FIG. 5A illustrates the inputs and outputs of fog/color space circuit 152. Circuit 152 receives as input, for each of the red, green, and blue color components, a destination color value, D.sub.-- c, a source color value, Tex.sub.-- c, and a fog color value, FogColor.sub.-- c. (Note that in this description, the suffix ".sub.-- c" in the name of a signal is generic and may be replaced in the actual circuit by a more specific suffix to indicate that signal for a particular color component or channel, e.g., ".sub.-- " for the red channel.) In addition, circuit 152 receives as input a fog factor, FogMult. Further, circuit 152 receives from state machine 146 control signals YUV2RGB and PASS. Circuit 152 outputs the destination color value D.sub.-- c and a modified source color value S.sub.-- c for reach of the red, green, and blue color components. In addition, circuit 152 outputs an intermediate color signal sY, which is used during color space conversion, as will be described below.

Circuit 152 can be placed in either fog mode or color space conversion mode according to the state of control signal YUV2RGB. Specifically, circuit 152 performs color space conversion when signal YUV2RGB is asserted. In the preferred embodiment, signal YUV2RGB is an active-high signal.

In the preferred embodiment, the color space conversion function converts color values in YC.sub.r C.sub.b (luminance, red chrominance, blue chrominance) color space, sometimes referred to as YUV color space, to color values in RGB (red, green, blue) color space. It should be appreciated, however, that color space conversion may be performed between various different color spaces other than YC.sub.r C.sub.b or RGB within the scope of the present invention.

Control signal PASS will be asserted when neither color space conversion nor fog effect is requested. The effect of asserting the PASS signal is to cause the source color value Tex.sub.-- c to be passed through circuit 152 to output S.sub.-- c unmodified.

In fog mode (i.e., when signal YUV2RGB is not asserted), circuit 152 generally modifies the input source color value Tex.sub.-- c based on the following well-known fog equation:

S.sub.-- c=FogMult*(Tex.sub.-- c-FogColor.sub.-- c)+FogColor(1)

More specifically, however, circuit 152 actually implements equation (2) in order to provide proper rounding of color values.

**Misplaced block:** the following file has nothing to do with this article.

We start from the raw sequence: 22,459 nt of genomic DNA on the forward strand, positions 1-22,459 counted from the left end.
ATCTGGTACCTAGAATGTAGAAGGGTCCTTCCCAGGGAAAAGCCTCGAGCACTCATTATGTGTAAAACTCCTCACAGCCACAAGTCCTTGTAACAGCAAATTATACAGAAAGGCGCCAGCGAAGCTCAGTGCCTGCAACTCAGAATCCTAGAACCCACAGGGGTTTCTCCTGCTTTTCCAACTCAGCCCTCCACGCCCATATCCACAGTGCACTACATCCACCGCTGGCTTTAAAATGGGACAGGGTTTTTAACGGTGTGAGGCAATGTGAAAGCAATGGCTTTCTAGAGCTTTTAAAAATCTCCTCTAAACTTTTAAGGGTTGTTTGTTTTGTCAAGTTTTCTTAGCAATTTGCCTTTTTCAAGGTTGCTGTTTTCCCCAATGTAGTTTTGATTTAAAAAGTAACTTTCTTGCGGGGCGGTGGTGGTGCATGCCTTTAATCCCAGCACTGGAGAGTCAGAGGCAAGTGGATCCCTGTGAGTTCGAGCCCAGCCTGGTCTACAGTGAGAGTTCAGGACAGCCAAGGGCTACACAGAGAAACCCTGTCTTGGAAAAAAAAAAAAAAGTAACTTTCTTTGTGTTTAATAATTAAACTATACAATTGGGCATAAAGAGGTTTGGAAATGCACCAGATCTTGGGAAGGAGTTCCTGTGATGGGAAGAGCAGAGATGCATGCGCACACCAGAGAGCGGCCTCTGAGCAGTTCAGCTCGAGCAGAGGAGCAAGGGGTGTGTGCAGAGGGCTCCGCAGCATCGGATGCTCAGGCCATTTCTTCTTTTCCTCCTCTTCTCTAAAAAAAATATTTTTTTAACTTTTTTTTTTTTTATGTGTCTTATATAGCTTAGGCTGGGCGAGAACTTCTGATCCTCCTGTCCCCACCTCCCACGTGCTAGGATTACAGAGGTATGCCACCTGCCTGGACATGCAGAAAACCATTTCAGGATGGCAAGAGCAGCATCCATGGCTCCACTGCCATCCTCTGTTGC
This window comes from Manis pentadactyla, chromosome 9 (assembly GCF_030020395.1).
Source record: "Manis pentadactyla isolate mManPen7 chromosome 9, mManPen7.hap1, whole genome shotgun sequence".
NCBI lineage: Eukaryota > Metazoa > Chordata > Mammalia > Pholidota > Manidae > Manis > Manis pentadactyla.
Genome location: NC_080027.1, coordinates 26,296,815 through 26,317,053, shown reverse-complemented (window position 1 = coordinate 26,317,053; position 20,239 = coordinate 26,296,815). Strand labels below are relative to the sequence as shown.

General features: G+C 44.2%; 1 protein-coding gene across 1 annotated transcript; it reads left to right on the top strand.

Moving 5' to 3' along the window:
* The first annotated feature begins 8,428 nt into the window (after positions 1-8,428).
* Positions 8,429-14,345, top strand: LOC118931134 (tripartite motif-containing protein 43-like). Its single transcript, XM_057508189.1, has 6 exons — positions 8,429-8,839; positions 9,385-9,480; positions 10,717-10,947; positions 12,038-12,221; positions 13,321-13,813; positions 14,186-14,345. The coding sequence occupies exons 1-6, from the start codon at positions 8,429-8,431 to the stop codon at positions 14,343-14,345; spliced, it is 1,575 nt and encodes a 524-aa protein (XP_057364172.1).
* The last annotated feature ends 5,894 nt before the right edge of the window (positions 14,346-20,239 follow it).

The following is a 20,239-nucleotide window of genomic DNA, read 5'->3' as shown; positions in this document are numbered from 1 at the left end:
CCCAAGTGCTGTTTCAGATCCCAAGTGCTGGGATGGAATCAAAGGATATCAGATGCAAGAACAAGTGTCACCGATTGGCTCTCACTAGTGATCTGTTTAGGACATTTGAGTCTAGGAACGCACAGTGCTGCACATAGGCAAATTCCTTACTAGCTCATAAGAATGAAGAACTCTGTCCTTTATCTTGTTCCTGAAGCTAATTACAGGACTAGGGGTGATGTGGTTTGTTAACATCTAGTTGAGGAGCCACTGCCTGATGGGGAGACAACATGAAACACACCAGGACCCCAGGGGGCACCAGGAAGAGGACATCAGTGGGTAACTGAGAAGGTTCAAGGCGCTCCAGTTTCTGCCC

S.sub.-- c= FogMult*(Tex.sub.-- c-FogColor.sub.-- c)+((FogColor.sub.-- c<<8)+128)!>>8                                            (2)

The symbols "<<" and ">>" represent the functions "shift left" and "shift right", respectively, where the number immediately following the symbol indicates the number of bits by which the number immediately preceding the symbol is to be shifted.

As noted above, the present system uses a pixel intensity scale of 0 to 256. Hence, adding the value 128 in equation (2) has the effect of adding one half (i.e., 128/256=0.5) to the partial sum which precedes it. In equation (2), and in the circuitry which implements equation (2), adding the value 128 to the partial sum and then right-shifting the resulting sum by eight bits ensures proper rounding of pixel color values.

In color space conversion mode (i.e., when signal YUV2RGB is asserted), circuit 152 generates intermediate term sY based, in concept, on equation (3), where Y represents the input luminance value.

sY=1.16*(Y-0.063)+0.5                                      (3)

However, because the present system uses a color value intensity scale of 0 to 256, circuit 152 actually generates signal sY according to equation (4), where the values 297, 16, and 128 are based on a scale of 0 to 256.

sY=297*(Y-16)+128                                          (4)

The luminance value Y is applied to the Tex.sub.-- c input of the green component circuit of circuit 152 (i.e., to the Tex.sub.-- g input) during color space conversion, as will be described below.

FIG. 5B illustrates the inputs and outputs of blend/color space conversion circuit 154. Circuit 154 performs either blending or a second stage of the color space conversion, depending on the state of control signal YUV2RGB. Specifically, color space conversion is performed when signal YUV2RGB is asserted. Circuit 154 receives as inputs, for each of the red, green, and blue color components, signals S.sub.-- c and D.sub.-- c. Destination color values D.sub.-- c are received from frame buffer 112. In addition, circuit 154 receives signals BlendSrc and BlendDst, and sY. In blend mode, circuit 154 generates an output color value P.sub.-- c according to equation (5).